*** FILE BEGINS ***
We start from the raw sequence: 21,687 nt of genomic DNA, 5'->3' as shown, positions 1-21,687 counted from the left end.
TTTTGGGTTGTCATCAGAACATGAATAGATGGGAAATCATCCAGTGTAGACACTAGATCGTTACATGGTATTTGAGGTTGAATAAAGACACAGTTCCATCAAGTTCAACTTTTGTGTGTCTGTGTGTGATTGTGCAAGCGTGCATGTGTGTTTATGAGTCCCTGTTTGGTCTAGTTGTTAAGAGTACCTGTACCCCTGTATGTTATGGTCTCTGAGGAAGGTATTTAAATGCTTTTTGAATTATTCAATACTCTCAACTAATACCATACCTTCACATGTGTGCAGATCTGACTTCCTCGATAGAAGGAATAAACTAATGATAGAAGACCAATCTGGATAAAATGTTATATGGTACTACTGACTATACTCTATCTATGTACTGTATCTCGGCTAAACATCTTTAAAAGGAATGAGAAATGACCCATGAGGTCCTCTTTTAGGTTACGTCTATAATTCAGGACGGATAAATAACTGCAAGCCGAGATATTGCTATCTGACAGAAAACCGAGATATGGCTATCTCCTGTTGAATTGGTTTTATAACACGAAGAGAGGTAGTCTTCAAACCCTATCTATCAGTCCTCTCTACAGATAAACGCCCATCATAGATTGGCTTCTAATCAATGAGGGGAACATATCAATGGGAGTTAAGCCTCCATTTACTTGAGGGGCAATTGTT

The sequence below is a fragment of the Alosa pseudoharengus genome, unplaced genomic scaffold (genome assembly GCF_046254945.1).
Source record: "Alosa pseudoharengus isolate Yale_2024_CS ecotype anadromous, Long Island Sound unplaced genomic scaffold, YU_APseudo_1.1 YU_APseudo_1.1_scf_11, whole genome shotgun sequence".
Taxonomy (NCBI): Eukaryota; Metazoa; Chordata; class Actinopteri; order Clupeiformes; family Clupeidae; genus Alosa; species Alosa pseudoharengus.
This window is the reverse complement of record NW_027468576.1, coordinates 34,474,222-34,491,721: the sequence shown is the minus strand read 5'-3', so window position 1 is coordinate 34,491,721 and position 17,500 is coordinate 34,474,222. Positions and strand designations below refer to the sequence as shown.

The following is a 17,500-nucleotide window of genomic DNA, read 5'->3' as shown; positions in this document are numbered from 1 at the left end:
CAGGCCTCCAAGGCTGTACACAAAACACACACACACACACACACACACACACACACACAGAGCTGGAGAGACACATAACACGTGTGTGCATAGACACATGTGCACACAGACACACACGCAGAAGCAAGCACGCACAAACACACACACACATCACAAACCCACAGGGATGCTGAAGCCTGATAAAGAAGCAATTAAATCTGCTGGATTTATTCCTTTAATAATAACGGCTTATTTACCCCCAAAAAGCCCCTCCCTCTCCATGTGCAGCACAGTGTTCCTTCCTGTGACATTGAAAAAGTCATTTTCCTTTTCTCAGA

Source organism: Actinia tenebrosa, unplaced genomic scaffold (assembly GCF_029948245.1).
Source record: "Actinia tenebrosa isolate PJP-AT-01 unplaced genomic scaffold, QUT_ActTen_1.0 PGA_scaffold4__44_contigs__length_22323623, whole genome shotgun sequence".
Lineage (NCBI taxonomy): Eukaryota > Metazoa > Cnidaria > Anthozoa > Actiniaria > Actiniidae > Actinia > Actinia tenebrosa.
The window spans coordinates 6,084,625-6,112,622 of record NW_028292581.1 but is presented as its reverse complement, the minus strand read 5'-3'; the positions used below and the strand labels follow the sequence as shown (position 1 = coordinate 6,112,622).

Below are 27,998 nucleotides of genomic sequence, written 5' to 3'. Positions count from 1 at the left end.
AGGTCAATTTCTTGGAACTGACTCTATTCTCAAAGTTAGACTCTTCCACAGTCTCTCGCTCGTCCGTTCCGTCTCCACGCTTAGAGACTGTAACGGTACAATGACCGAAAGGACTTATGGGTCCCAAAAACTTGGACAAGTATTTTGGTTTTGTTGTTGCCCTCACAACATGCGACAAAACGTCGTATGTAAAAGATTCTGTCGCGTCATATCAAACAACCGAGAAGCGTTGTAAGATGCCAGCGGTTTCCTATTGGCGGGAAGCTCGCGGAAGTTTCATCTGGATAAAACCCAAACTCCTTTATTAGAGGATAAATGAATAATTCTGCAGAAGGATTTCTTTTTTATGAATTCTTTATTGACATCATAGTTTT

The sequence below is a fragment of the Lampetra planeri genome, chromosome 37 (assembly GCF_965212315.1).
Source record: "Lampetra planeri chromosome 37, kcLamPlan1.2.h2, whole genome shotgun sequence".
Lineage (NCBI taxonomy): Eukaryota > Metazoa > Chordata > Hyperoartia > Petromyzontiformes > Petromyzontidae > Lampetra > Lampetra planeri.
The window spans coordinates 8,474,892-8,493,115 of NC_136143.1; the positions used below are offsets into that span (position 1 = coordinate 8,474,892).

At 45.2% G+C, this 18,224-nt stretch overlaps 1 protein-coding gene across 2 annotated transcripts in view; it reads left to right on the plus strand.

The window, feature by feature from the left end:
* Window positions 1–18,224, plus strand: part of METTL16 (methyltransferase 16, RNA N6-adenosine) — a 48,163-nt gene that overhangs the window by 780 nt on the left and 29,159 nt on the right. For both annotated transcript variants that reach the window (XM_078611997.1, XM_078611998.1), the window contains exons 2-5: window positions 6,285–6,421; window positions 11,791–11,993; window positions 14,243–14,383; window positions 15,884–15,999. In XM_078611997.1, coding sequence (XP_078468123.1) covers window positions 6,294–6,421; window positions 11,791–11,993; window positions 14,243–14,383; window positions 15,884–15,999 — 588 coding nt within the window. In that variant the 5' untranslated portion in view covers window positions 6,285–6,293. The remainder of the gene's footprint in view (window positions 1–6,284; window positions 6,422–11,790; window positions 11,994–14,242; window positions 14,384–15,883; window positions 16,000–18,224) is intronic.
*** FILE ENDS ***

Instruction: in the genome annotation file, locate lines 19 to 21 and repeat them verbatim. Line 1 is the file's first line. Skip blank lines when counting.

At 45.2% G+C, this 18,224-nt stretch overlaps 1 protein-coding gene across 2 annotated transcripts in view; it reads left to right on the plus strand.

The window, feature by feature from the left end:
* Window positions 1–18,224, plus strand: part of METTL16 (methyltransferase 16, RNA N6-adenosine) — a 48,163-nt gene that overhangs the window by 780 nt on the left and 29,159 nt on the right. For both annotated transcript variants that reach the window (XM_078611997.1, XM_078611998.1), the window contains exons 2-5: window positions 6,285–6,421; window positions 11,791–11,993; window positions 14,243–14,383; window positions 15,884–15,999. In XM_078611997.1, coding sequence (XP_078468123.1) covers window positions 6,294–6,421; window positions 11,791–11,993; window positions 14,243–14,383; window positions 15,884–15,999 — 588 coding nt within the window. In that variant the 5' untranslated portion in view covers window positions 6,285–6,293. The remainder of the gene's footprint in view (window positions 1–6,284; window positions 6,422–11,790; window positions 11,994–14,242; window positions 14,384–15,883; window positions 16,000–18,224) is intronic.